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Black Seed Opens Its 4th Bagelry in the Ace Hotel, Naturally

(Photo: @blackseedbagels on Instagram)

Black Seed, the wood-fired bagel spot with locations in the East Village, Nolita, and Battery Park City, just expanded its footprint to the Ace Hotel. A painfully hip bagel company in a painfully hip hotel? Sounds about right!

The new NoMad outpost takes over the former No. 7 Sub space on the Broadway side of the hotel, and bears a resemblance to Black Seed’s other stores. As does the menu. You’ll find the same itty, bitty bagels– made by boiling dough and then wood-firing it– topped with salmon cold-smoked by Greenpoint’s own Acme, among a variety of other options. Naturally, the coffee is from Stumptown, over on the hotel’s 29th Street side.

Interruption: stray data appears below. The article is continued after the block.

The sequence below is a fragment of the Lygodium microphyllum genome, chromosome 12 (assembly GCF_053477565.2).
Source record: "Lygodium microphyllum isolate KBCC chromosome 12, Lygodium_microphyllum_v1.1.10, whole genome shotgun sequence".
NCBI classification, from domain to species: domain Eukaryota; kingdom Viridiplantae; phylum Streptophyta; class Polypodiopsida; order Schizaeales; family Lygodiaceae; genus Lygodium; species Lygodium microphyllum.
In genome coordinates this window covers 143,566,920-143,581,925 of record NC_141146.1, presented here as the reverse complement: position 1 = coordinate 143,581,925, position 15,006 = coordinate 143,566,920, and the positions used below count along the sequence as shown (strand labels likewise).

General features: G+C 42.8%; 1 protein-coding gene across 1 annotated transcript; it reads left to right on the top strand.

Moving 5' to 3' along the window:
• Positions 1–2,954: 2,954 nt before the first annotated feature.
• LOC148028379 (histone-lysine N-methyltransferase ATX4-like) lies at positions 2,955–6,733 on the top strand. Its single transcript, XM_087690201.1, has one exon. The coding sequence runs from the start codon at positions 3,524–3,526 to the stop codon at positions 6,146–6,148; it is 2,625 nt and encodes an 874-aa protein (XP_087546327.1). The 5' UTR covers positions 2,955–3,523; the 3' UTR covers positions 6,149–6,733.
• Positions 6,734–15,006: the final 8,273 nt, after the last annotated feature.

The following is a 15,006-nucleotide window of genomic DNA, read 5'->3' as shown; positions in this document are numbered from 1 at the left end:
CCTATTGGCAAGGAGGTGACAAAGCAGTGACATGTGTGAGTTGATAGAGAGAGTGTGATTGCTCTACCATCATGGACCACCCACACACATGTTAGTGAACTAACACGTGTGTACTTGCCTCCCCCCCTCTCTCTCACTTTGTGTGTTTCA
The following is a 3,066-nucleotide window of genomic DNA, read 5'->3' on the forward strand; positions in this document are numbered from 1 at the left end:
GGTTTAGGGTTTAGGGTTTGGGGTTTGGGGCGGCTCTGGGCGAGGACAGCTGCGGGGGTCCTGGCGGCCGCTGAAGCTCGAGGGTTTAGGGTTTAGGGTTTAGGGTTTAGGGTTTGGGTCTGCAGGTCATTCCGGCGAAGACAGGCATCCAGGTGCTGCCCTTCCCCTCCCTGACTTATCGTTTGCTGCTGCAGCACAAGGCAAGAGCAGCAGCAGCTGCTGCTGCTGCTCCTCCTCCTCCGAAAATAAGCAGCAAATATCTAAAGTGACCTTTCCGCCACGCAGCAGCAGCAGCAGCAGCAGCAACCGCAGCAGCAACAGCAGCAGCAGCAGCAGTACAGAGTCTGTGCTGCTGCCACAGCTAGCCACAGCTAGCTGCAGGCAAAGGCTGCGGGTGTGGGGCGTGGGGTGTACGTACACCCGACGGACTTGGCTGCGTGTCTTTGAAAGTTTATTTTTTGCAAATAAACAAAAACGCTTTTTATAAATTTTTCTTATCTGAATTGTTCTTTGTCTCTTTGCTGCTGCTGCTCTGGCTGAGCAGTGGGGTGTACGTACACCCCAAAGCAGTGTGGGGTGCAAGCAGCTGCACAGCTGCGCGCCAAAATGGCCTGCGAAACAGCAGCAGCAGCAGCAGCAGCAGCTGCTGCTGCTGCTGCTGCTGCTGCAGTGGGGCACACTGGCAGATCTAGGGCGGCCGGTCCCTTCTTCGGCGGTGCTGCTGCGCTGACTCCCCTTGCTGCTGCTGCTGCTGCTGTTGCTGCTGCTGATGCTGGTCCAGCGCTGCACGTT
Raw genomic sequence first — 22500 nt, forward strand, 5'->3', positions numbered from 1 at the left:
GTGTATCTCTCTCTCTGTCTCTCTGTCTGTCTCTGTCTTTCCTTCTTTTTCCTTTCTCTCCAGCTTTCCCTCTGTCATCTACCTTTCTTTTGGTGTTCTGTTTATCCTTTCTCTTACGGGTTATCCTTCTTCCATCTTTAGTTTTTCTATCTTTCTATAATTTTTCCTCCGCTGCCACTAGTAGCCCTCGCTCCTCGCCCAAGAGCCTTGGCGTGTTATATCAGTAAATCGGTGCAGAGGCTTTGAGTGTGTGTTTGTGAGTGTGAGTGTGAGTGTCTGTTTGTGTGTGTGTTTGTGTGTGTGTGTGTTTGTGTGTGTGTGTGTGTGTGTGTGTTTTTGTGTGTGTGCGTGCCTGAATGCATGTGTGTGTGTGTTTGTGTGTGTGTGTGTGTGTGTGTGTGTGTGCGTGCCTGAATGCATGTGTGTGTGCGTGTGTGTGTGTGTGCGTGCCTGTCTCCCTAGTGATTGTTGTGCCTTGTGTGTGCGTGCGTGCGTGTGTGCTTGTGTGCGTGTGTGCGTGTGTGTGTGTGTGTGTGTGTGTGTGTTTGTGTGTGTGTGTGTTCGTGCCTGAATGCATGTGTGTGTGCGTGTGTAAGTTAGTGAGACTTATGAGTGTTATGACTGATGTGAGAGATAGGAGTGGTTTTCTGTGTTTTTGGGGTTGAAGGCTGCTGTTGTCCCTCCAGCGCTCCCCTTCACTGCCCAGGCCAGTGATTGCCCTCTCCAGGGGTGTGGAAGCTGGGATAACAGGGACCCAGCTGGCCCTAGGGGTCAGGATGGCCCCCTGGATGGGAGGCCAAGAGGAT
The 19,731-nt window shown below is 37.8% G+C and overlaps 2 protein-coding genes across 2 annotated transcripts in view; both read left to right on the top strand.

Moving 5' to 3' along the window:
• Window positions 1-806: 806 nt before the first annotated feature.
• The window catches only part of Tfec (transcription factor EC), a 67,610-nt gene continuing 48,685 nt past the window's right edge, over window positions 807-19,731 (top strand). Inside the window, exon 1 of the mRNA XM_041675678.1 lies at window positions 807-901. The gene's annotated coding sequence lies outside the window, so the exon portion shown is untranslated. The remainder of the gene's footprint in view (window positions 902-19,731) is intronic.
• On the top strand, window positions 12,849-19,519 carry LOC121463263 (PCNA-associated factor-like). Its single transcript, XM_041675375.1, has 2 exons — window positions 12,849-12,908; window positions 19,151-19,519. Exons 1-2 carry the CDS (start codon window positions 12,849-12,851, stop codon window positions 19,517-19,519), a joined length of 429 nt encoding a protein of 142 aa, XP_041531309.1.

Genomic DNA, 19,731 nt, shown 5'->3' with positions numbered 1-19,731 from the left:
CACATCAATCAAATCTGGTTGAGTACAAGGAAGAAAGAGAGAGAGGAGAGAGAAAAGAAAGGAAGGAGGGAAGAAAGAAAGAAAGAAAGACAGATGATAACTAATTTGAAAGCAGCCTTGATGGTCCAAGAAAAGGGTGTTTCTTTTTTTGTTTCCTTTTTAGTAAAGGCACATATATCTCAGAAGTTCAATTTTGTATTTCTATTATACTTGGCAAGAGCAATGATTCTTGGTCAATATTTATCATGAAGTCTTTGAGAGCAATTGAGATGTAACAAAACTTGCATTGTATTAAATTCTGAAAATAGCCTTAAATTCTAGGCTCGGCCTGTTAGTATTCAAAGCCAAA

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Bowery Film Festival Opens Today With A Pretty (Rad)ical Lineup

(Image courtesy of Bowery Film Festival via Facebook)

There are summer film festivals aplenty in New York, but none with quite so much local flavor as the new Bowery Film Festival, which kicks off for its inaugural run this evening at the Bowery Bar (one of the festival’s few free events) and goes through Saturday, August 18th. The festival focuses on “films that dissent radically in form, technique, or content from the mainstream,” according to the website.